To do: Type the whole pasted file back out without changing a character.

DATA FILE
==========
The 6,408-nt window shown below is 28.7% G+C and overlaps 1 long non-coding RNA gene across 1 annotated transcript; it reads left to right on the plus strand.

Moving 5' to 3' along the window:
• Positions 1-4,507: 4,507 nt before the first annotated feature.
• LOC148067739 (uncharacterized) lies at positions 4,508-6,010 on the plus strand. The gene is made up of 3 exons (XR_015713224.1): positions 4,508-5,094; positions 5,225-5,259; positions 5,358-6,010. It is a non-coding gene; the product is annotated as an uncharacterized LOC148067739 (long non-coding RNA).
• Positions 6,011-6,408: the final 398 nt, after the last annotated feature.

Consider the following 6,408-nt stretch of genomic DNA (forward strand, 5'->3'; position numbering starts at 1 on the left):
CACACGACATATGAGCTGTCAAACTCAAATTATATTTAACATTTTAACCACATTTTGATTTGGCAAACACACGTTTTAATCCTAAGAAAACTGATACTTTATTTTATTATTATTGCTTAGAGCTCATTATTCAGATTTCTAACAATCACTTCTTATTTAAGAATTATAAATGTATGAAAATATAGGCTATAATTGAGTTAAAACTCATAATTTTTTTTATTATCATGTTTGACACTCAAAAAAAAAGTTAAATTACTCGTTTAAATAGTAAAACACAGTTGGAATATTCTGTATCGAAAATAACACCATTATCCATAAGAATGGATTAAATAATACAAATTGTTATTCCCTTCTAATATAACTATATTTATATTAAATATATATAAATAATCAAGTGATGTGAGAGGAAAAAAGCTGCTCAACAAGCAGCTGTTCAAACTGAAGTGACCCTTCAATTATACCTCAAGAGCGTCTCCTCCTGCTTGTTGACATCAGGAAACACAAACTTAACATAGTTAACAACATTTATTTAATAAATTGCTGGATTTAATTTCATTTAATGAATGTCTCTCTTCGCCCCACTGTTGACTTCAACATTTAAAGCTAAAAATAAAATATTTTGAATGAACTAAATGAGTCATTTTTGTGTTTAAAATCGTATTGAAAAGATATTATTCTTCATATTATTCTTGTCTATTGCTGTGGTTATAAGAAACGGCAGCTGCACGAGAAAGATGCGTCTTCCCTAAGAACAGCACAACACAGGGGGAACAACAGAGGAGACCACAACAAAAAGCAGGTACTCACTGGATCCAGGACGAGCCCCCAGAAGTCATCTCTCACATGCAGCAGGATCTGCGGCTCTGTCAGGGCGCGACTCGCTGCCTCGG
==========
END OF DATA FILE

The 6,408-nt window shown below is 28.7% G+C and overlaps 1 long non-coding RNA gene across 1 annotated transcript; it reads left to right on the plus strand.

Moving 5' to 3' along the window:
• Positions 1-4,507: 4,507 nt before the first annotated feature.
• LOC148067739 (uncharacterized) lies at positions 4,508-6,010 on the plus strand. The gene is made up of 3 exons (XR_015713224.1): positions 4,508-5,094; positions 5,225-5,259; positions 5,358-6,010. It is a non-coding gene; the product is annotated as an uncharacterized LOC148067739 (long non-coding RNA).
• Positions 6,011-6,408: the final 398 nt, after the last annotated feature.

Consider the following 6,408-nt stretch of genomic DNA (forward strand, 5'->3'; position numbering starts at 1 on the left):
CACACGACATATGAGCTGTCAAACTCAAATTATATTTAACATTTTAACCACATTTTGATTTGGCAAACACACGTTTTAATCCTAAGAAAACTGATACTTTATTTTATTATTATTGCTTAGAGCTCATTATTCAGATTTCTAACAATCACTTCTTATTTAAGAATTATAAATGTATGAAAATATAGGCTATAATTGAGTTAAAACTCATAATTTTTTTTATTATCATGTTTGACACTCAAAAAAAAAGTTAAATTACTCGTTTAAATAGTAAAACACAGTTGGAATATTCTGTATCGAAAATAACACCATTATCCATAAGAATGGATTAAATAATACAAATTGTTATTCCCTTCTAATATAACTATATTTATATTAAATATATATAAATAATCAAGTGATGTGAGAGGAAAAAAGCTGCTCAACAAGCAGCTGTTCAAACTGAAGTGACCCTTCAATTATACCTCAAGAGCGTCTCCTCCTGCTTGTTGACATCAGGAAACACAAACTTAACATAGTTAACAACATTTATTTAATAAATTGCTGGATTTAATTTCATTTAATGAATGTCTCTCTTCGCCCCACTGTTGACTTCAACATTTAAAGCTAAAAATAAAATATTTTGAATGAACTAAATGAGTCATTTTTGTGTTTAAAATCGTATTGAAAAGATATTATTCTTCATATTATTCTTGTCTATTGCTGTGGTTATAAGAAACGGCAGCTGCACGAGAAAGATGCGTCTTCCCTAAGAACAGCACAACACAGGGGGAACAACAGAGGAGACCACAACAAAAAGCAGGTACTCACTGGATCCAGGACGAGCCCCCAGAAGTCATCTCTCACATGCAGCAGGATCTGCGGCTCTGTCAGGGCGCGACTCGCTGCCTCGG